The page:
o e.g. Once upon a time, two people were
supposed to get married. The night
before the wedding, the bride to be left
her fianc for his brother.

Point of View: Perspective from which the story is
told.
First-person: narrator is a character in the
story; uses I, we, etc.
Third-person: narrator outside the story; uses
he, she, they
Third-person limited: narrator tells only what
one character perceives
Third-person omniscient: narrator can see
into the minds of all characters

Example: Listening Passage in this practice test is
from the Point of View of Thomas Edisons SON.
Even though the entire story is about Thomas
Edison, Thomas is NOT the narrator. The story is
told by his son.

Verbal irony A character says one thing but
really means the opposite.
o e.g. A teacher gives one of the hardest
tests ever! All of the students return the
test, one students test is completely
blank. He says, That was the easiest
test Ive ever taken!

Figurative language:
Language that has meaning beyond the literal meaning;
also known as figures of speech:

simile: comparison of two things using the words
like or as, e.g. Her smile was as cold as ice.

metaphor: comparison of two things essentially
different but with some commonalities; does NOT
use like or as, e.g. Her smile was ice.

personification: human qualities attributed to an
animal, object, or idea, e.g. The wind exhaled.

Need to know:
#2 Use specific details from the passage you chose, write a well-developed paragraph,
showing how the author uses that element or technique to develop the passage.



How is it graded?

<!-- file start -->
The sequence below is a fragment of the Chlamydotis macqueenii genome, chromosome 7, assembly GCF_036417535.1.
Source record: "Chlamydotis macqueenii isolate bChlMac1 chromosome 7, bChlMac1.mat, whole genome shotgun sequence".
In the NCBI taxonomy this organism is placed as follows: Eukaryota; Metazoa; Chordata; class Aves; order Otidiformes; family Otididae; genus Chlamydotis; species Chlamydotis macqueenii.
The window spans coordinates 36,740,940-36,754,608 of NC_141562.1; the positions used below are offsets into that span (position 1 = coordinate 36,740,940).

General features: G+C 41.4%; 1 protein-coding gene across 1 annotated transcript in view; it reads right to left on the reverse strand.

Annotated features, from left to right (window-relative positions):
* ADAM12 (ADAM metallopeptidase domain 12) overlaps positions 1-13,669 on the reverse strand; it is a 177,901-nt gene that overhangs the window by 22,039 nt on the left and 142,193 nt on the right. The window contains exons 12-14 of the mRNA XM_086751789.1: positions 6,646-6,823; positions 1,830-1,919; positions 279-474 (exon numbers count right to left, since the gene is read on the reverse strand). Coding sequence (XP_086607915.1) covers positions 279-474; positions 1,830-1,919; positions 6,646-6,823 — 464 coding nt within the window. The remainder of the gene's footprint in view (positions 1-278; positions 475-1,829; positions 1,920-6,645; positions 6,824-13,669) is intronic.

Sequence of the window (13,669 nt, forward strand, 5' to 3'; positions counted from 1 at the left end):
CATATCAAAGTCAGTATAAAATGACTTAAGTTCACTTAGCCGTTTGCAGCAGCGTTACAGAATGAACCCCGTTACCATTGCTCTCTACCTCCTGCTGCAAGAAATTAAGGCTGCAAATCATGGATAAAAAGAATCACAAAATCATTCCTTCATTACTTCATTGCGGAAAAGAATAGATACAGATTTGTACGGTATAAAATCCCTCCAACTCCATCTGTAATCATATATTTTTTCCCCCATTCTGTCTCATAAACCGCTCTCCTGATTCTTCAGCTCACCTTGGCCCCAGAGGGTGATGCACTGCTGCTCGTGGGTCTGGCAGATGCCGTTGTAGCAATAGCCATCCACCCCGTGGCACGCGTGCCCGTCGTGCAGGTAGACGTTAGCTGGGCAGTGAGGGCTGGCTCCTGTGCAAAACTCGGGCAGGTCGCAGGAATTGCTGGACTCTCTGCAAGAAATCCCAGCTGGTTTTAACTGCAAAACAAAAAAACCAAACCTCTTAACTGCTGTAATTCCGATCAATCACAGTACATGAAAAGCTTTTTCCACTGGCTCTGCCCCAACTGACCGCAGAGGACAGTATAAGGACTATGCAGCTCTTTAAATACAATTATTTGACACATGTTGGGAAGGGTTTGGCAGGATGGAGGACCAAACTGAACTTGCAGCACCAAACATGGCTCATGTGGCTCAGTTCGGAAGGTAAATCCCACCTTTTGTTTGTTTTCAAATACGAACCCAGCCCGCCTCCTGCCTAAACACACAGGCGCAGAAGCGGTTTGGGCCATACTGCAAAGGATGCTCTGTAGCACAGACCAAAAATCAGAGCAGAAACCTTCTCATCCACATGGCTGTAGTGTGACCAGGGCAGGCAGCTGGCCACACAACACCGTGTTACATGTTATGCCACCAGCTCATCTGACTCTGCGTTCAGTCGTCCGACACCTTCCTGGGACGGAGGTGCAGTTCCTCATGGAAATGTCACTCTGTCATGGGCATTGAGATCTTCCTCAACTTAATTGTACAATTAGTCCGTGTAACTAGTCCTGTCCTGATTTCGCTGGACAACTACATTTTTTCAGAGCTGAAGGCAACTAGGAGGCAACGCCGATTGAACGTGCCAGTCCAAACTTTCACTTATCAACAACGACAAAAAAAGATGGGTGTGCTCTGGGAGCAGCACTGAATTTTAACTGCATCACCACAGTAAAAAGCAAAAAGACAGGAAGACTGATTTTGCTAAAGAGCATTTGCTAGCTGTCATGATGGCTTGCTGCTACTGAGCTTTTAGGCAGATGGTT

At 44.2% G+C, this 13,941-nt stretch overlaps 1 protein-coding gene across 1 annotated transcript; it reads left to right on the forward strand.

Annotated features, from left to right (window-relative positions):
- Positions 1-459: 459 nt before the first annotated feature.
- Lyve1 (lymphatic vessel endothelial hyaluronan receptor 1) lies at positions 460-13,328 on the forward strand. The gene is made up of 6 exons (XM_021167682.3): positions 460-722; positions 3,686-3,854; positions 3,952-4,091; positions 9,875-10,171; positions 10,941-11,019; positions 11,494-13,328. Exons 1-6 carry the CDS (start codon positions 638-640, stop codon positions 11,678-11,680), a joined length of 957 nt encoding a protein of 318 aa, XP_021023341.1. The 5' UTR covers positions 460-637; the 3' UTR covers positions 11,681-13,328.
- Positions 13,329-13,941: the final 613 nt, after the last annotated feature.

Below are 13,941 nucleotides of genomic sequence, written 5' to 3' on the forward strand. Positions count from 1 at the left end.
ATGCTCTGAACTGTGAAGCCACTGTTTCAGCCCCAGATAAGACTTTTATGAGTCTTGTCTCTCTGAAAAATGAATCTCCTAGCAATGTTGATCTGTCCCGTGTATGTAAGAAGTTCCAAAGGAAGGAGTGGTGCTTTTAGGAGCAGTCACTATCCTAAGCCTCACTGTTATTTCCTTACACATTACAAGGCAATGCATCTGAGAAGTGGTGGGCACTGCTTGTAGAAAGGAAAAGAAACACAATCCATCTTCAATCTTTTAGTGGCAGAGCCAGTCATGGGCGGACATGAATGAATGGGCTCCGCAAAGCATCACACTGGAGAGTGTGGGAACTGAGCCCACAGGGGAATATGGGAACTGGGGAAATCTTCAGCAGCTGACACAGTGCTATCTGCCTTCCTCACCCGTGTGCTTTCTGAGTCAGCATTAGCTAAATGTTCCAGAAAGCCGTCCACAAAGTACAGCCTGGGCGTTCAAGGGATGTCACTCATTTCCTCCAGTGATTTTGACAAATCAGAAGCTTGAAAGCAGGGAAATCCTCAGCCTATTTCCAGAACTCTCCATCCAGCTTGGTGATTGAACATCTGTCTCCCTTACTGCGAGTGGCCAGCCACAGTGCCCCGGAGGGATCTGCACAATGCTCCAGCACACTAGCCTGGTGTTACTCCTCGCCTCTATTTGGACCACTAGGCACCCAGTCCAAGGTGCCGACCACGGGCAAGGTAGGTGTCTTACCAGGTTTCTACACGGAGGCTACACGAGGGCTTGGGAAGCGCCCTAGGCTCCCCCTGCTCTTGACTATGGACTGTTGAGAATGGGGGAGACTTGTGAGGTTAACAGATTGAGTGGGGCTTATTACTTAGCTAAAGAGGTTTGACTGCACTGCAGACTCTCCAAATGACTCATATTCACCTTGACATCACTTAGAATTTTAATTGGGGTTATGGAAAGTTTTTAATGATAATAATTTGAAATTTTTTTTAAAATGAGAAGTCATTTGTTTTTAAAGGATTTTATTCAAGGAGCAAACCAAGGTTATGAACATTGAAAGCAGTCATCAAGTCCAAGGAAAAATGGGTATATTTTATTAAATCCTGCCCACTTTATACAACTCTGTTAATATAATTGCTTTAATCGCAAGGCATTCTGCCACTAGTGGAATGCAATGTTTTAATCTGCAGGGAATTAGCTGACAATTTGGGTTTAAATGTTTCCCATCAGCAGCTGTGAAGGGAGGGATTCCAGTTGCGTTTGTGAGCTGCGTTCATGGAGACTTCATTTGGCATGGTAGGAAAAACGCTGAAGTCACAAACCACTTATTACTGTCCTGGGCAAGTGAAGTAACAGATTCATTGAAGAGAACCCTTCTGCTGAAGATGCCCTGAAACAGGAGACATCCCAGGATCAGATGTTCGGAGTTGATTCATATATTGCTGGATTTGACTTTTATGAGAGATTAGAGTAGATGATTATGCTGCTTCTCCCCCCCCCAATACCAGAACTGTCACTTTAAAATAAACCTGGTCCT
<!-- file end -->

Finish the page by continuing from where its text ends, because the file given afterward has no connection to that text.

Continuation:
Question 27
(used for 2-credit responses that refer only to one text)
Score Point 2
presents a well-developed paragraph
provides an appropriate explanation of the literary element or technique chosen
supports the explanation with clear and appropriate evidence from the text
uses language that is appropriate
may exhibit errors in conventions that do not hinder comprehension

Score Point 1
provides an explanation of the literary element or technique or
implies an explanation of the literary element or technique or
has an unclear explanation of the literary element or technique AND
supports the explanation with partial and/or overly general information from the text
uses language that may be imprecise or inappropriate
exhibits errors in conventions that may hinder comprehension

Score Point 0
is off topic, incoherent, a copy of the task/text, or blank
demonstrates no understanding of the task/text
is a personal response

Note: Since the question specifies choosing one of the authors, if the student responds using both passage